Powerful Bird Beaks — Pet Central by Chewy Arrow Down Arrow Left Arrow Right Arrow Left Arrow Right Twitter Facebook Instagram Pinterest Video Play

Powerful Bird Beaks

Powerful bird beak Alexandrine parakeet

Via iStock.com/Tyler Sprague

  • Share this post:

Something all bird owners surely know is that parrot beaks are powerful. But how powerful?

There are few reliable sources on this, but some people have estimated that a large macaw has the bite strength of 500 to 700 pounds per square inch, which is close to that of a large dog bite. Just watching a large macaw or cockatoo crush a Brazil nut, rip a 2-by-4 into shreds or break a weld on metal cage bars convinces most observers that a bird’s beak is powerful and not to be messed with.

Factors that Contribute to Bird Beak and Bite Power

Size

Of course, the smaller the beak, the lighter the bite.

“It is the beak size — not the bird size — that counts,” said Gayle Soucek, a pet trade consultant in Illinois and author of Doves: A Complete Pet Owner’s Manual (Barron’s, February 2006).

For example, a cockatiel might weigh nearly the same as a Senegal, but the Senegal has a much larger beak and a much stronger bite.

That doesn’t completely mean a bite from a smaller beak cannot cause pain. In my experience, birds with smaller beaks tend to use them more precisely, with better aim. They seem to find the more narrow, tender places like the cuticles. In my experience, they will also more likely react by grinding the tissue without letting go rather than a bite and release.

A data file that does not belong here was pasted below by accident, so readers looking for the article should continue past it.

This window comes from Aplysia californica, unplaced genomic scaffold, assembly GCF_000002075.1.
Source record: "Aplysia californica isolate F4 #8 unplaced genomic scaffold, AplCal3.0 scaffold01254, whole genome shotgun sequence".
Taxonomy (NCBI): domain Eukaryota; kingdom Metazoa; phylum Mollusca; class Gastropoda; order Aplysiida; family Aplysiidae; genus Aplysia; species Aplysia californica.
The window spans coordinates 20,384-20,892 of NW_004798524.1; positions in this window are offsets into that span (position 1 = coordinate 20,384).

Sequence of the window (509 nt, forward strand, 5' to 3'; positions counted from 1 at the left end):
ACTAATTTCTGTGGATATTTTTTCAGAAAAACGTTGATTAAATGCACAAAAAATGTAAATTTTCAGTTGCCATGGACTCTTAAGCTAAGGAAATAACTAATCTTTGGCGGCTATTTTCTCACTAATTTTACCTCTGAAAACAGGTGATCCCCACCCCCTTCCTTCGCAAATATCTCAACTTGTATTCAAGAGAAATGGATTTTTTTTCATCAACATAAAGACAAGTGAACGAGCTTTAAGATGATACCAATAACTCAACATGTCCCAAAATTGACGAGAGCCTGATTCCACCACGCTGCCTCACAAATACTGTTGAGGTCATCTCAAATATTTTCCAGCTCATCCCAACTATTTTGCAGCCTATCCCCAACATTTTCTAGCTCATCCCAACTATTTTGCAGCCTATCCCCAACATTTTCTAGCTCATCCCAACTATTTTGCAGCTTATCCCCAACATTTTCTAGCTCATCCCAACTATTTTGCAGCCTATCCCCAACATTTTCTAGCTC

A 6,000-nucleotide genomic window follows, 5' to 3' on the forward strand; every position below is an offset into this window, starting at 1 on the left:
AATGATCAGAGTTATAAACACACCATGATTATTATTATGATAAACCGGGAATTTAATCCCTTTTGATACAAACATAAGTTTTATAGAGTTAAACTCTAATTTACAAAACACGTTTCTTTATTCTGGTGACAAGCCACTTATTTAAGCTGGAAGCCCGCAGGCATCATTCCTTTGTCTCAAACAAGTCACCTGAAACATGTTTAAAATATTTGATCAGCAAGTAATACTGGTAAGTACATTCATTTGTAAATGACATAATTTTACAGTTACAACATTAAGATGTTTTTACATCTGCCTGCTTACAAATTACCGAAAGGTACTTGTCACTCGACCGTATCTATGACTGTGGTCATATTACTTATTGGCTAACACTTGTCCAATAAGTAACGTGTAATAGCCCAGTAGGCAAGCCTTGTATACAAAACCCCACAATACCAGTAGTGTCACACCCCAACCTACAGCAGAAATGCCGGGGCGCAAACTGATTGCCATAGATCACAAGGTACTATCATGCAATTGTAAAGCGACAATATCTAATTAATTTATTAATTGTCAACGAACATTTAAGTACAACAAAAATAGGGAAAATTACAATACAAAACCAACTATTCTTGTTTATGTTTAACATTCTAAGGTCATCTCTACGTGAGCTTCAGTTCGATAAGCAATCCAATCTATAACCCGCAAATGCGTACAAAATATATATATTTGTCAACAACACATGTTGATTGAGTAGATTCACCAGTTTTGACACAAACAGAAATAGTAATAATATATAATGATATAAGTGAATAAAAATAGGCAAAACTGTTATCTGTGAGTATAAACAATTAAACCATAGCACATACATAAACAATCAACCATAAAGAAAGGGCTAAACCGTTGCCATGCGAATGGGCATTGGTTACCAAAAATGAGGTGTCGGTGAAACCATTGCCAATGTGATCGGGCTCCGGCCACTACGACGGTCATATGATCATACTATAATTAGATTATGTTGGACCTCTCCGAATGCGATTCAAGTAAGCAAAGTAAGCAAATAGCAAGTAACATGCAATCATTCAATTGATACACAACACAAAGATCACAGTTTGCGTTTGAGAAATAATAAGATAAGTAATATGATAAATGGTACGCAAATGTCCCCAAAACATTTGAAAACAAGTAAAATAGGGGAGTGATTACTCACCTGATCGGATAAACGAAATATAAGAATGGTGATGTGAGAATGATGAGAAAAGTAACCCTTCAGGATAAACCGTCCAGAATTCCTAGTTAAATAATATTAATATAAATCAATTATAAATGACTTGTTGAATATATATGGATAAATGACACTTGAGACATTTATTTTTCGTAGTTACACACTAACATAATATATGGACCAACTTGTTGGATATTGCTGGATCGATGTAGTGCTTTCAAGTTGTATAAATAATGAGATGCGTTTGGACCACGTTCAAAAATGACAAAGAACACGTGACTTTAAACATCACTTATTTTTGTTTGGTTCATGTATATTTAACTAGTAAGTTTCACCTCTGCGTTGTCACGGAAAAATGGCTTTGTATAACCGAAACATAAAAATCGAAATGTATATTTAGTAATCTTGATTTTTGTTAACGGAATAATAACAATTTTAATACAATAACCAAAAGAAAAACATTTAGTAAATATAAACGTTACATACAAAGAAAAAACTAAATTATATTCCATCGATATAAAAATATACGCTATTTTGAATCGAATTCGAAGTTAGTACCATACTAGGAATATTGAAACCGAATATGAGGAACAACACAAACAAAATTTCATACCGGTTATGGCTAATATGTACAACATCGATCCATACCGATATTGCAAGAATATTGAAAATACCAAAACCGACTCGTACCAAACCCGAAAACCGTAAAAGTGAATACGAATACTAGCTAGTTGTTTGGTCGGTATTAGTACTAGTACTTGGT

“Bite Inhibition”

The bird’s level of “bite inhibition” is also a factor.

“Some birds, such as hyacinth macaws, have extremely powerful biting power, but they are docile and will rarely bite at full strength, even when frightened,” Soucek said. “Other birds, such as hormonal Amazons, have next to no bite inhibition and will give it all they’ve got and aim for maximum damage.”

In his book “King Solomon’s Ring,” naturalist Konrad Lorenz discusses how animals with strong “weapons” tend to use them more gently and carefully with interactions with their own species, than the animals with less strong weapons. This may be the reason why birds with stronger beaks may use them more carefully, if that bird views humans as part of their social structure. If a bird truly felt that it was in danger (for example, it was trying to protect a nest site from an invader as with a hormonal parrot), it would be more likely to use every tool at its disposal to get away. It would use the beak power that it has.

It has been written that some parrots use their beaks differently even when it comes to gender. Female budgies, I have found, tend to bite harder, and this could be explained by their need to strong jaw muscles to prepare the nesting cavity more so than the males who are less ‘in charge’ of nest hole excavation and preparation.

Beak Structure

Another factor is the biomechanics of the beak structure.

“The wider, more shovel-like the lower beak, the more mechanical pressure the bird has, and the harder it can bite. The narrower the beak, the less mechanical force the bird has and the less pressure to its bite,” Nemetz said.

That is why a canary or toucan—both of which have narrow upper and lower beaks that occlude almost evenly—are not physically able to put as much pressure into their bites as an Amazon or macaw. This is not to say, however, that a softbill bird, such as a toucan, cannot inflict pain.

“Toucans are more than capable of breaking skin. They may not have the mechanical advantage that parrots have, but they do have very sharp, serrated beaks,” Nemetz said.

Parrots are thought to be related phylogenetically with raptors, which could explain why their beaks curve around in a hook and it is so geared to destruction of things in the environment. The hook bill is one of the most recognizable aspect of the parrot (“psittacine”) group.